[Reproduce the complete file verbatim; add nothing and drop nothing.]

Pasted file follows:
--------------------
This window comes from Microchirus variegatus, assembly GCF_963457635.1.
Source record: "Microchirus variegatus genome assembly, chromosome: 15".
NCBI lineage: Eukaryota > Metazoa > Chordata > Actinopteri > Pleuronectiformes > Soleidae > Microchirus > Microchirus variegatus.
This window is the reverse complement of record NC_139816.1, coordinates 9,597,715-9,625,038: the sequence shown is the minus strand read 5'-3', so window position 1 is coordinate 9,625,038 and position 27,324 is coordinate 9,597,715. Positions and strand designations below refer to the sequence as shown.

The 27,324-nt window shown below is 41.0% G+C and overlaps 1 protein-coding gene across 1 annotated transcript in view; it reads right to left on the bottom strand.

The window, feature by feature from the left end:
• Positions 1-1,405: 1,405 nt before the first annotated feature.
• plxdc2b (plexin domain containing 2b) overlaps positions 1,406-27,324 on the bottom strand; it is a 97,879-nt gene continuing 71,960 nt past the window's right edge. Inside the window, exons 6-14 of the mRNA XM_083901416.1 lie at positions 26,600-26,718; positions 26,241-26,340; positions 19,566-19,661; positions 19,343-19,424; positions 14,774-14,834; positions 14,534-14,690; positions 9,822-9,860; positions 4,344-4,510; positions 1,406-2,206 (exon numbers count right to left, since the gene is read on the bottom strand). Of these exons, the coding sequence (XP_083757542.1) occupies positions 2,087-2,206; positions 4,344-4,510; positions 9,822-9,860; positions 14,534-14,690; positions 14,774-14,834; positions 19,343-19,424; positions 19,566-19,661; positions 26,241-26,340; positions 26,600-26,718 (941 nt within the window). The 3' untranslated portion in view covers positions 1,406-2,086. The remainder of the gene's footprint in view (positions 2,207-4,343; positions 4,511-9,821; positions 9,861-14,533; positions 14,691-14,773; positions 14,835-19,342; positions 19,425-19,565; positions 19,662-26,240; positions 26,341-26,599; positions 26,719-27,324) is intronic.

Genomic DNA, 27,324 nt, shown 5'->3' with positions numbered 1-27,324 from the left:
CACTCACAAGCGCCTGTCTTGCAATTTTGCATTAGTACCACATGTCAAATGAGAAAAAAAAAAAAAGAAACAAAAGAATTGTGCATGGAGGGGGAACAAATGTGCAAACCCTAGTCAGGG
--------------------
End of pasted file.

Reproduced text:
This window comes from Microchirus variegatus, assembly GCF_963457635.1.
Source record: "Microchirus variegatus genome assembly, chromosome: 15".
NCBI lineage: Eukaryota > Metazoa > Chordata > Actinopteri > Pleuronectiformes > Soleidae > Microchirus > Microchirus variegatus.
This window is the reverse complement of record NC_139816.1, coordinates 9,597,715-9,625,038: the sequence shown is the minus strand read 5'-3', so window position 1 is coordinate 9,625,038 and position 27,324 is coordinate 9,597,715. Positions and strand designations below refer to the sequence as shown.

The 27,324-nt window shown below is 41.0% G+C and overlaps 1 protein-coding gene across 1 annotated transcript in view; it reads right to left on the bottom strand.

The window, feature by feature from the left end:
• Positions 1-1,405: 1,405 nt before the first annotated feature.
• plxdc2b (plexin domain containing 2b) overlaps positions 1,406-27,324 on the bottom strand; it is a 97,879-nt gene continuing 71,960 nt past the window's right edge. Inside the window, exons 6-14 of the mRNA XM_083901416.1 lie at positions 26,600-26,718; positions 26,241-26,340; positions 19,566-19,661; positions 19,343-19,424; positions 14,774-14,834; positions 14,534-14,690; positions 9,822-9,860; positions 4,344-4,510; positions 1,406-2,206 (exon numbers count right to left, since the gene is read on the bottom strand). Of these exons, the coding sequence (XP_083757542.1) occupies positions 2,087-2,206; positions 4,344-4,510; positions 9,822-9,860; positions 14,534-14,690; positions 14,774-14,834; positions 19,343-19,424; positions 19,566-19,661; positions 26,241-26,340; positions 26,600-26,718 (941 nt within the window). The 3' untranslated portion in view covers positions 1,406-2,086. The remainder of the gene's footprint in view (positions 2,207-4,343; positions 4,511-9,821; positions 9,861-14,533; positions 14,691-14,773; positions 14,835-19,342; positions 19,425-19,565; positions 19,662-26,240; positions 26,341-26,599; positions 26,719-27,324) is intronic.

Genomic DNA, 27,324 nt, shown 5'->3' with positions numbered 1-27,324 from the left:
CACTCACAAGCGCCTGTCTTGCAATTTTGCATTAGTACCACATGTCAAATGAGAAAAAAAAAAAAAGAAACAAAAGAATTGTGCATGGAGGGGGAACAAATGTGCAAACCCTAGTCAGGG